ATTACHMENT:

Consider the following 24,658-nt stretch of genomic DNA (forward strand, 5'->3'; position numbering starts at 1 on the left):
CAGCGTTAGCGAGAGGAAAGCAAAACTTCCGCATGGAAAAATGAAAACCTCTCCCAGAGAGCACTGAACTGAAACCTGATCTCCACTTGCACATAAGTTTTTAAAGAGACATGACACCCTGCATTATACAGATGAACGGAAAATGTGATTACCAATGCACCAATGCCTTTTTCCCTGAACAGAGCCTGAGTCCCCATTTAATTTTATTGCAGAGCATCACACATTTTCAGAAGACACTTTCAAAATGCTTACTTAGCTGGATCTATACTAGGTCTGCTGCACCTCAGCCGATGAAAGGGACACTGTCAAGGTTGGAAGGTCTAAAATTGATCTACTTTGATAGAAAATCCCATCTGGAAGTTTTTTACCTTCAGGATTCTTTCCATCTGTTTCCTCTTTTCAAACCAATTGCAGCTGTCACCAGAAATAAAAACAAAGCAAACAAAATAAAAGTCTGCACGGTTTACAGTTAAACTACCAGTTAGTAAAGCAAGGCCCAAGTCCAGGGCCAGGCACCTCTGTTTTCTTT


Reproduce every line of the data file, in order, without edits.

Consider the following 24,658-nt stretch of genomic DNA (forward strand, 5'->3'; position numbering starts at 1 on the left):
CAGCGTTAGCGAGAGGAAAGCAAAACTTCCGCATGGAAAAATGAAAACCTCTCCCAGAGAGCACTGAACTGAAACCTGATCTCCACTTGCACATAAGTTTTTAAAGAGACATGACACCCTGCATTATACAGATGAACGGAAAATGTGATTACCAATGCACCAATGCCTTTTTCCCTGAACAGAGCCTGAGTCCCCATTTAATTTTATTGCAGAGCATCACACATTTTCAGAAGACACTTTCAAAATGCTTACTTAGCTGGATCTATACTAGGTCTGCTGCACCTCAGCCGATGAAAGGGACACTGTCAAGGTTGGAAGGTCTAAAATTGATCTACTTTGATAGAAAATCCCATCTGGAAGTTTTTTACCTTCAGGATTCTTTCCATCTGTTTCCTCTTTTCAAACCAATTGCAGCTGTCACCAGAAATAAAAACAAAGCAAACAAAATAAAAGTCTGCACGGTTTACAGTTAAACTACCAGTTAGTAAAGCAAGGCCCAAGTCCAGGGCCAGGCACCTCTGTTTTCTTT